same - so one day during a sword fight sequence, Luca comes to me and says what
sounded like "Ok Tara, for this scene I want you to put your aya in
I tried. I tried SO hard. I never wanted anyone to feel like their
English was less than perfect. But for the life of me I had NO clue what
that could have meant. I'm usually pretty good at interpreting. I was
Luca tried again. But it sounded exactly the same. What does Aya in the
aya mean? What could it mean? I couldn't think of anything I had on me
that sounded like "aya". He repeated. I repeated it back to
him. Still, I remained clueless. I felt so stupid. How hard it could be
to figure out? I only have so many items upon my person and so many
places I could put them. I should be able to figure this out on pure
logic. But I could not.
Then Marco comes over and tells me to put my hair in the air.
That was a running joke for the rest of the shoot. I've asked Eddie the
sound guy (so called because of his Edward Scissorhands-haircut - not
because his name is actually Eddy) to record Luca asking me to put my
"Aya in the aya" so it can be his ring tone.
Not too long ago
have shot another movie in Italy, cult director Ivan
Zuccon's Wrath of the Crows. You just have to talk about that movie for a
That's going to be a great movie! Ivan is very well known for delivering
quality, unique films of top cinematic value. I've been privileged to
see the raw footage - and it looks better than some finished films I've
seen. Of course there's a stellar cast and an amazing crew. Ivan - I
can't say enough about HOW hard that man works. He writes, produces,
directs, DP's (director of photography) - there's seemingly no end to
his talents. And again, he's not a native English speaker - but that
hasn't stopped him from making film after film in English. Frequently
his films are offered theatrical releases due to his unexpected creative
As for the plot - 5 prisoners find themselves locked away, when all of a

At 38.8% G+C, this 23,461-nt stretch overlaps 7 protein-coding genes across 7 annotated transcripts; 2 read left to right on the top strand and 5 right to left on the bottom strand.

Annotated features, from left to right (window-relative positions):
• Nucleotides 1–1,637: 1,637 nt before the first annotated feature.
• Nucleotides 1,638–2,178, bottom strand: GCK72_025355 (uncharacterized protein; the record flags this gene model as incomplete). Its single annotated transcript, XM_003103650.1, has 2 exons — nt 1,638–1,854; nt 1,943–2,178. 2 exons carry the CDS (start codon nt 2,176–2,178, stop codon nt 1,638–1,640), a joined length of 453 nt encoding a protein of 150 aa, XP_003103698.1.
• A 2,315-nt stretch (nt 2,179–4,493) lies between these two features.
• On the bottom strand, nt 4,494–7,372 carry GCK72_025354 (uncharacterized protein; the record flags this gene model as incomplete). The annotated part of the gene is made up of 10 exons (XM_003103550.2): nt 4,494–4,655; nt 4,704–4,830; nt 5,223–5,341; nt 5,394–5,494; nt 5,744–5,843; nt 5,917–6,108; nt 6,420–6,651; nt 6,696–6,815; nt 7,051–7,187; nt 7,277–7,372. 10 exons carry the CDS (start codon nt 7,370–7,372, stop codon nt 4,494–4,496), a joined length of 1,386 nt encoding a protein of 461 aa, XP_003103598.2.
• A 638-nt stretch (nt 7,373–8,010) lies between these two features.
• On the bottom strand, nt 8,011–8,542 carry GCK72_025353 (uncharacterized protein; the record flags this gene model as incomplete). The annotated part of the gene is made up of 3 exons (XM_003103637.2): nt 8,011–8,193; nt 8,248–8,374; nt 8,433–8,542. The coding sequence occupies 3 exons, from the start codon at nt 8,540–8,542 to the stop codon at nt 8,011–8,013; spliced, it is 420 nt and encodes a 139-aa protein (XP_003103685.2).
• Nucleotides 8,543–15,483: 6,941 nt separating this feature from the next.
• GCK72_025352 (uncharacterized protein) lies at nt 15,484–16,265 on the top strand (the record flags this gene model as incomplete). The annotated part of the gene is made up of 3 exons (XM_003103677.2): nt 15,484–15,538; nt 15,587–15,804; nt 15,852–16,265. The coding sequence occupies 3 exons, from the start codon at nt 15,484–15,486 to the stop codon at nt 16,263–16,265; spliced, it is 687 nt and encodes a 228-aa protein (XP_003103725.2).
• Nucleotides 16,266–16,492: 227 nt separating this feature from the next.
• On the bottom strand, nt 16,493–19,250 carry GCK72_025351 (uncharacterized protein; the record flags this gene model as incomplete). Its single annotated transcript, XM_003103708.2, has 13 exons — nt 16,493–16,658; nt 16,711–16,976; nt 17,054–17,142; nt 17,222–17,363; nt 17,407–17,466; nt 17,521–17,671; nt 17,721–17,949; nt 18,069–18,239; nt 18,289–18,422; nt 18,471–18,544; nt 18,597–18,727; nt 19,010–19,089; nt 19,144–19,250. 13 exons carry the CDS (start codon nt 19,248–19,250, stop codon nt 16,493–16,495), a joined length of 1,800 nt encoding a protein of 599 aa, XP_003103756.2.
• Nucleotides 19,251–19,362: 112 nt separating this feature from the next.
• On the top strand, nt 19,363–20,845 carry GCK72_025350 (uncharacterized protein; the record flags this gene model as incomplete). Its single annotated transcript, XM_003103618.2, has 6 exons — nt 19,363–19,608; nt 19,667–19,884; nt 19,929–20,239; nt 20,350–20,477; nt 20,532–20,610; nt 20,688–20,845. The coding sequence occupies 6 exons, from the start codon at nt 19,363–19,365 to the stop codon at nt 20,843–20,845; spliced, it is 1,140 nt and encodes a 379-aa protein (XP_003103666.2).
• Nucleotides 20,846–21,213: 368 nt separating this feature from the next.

sudden, a beautiful young lady dressed in crows feathers joins them.
While they try to determine what she is, strange things happen to them,
and around them. They've each committed heinous crimes. My character
murdered all three of her children. The torture they endure fits their
crimes. Well, maybe sometimes it plunges overboard. If you like Italian
horror, you'll LOVE this one.
How does making a movie in Italy compare to
shooting one in North America?
In general - the sets are MUCH friendler, the pace is more laid back. The
days are a little longer, but the movies get DONE. They shoot these
things in one gulp.
Now that's not to say that American film sets aren't friendly - they
are. But there's something about shooting overseas, in a foreign land,
that turns us actors into really big 2 year olds. We can't order food,
get directions, drive - or do many of the things we take for granted
back home. Someone HAS to take care of us. And that forms a very special
bond that just doesn't happen back home.
Although, having said that, Josh Eisenstadt (American director) runs a
pretty chill set. I've seen that guy deal with some drama that would
make a lesser man cry with grace and ease. Much love to Josh Eisenstadt,
and his alter-ego Aaron Pope.
How did you get hooked up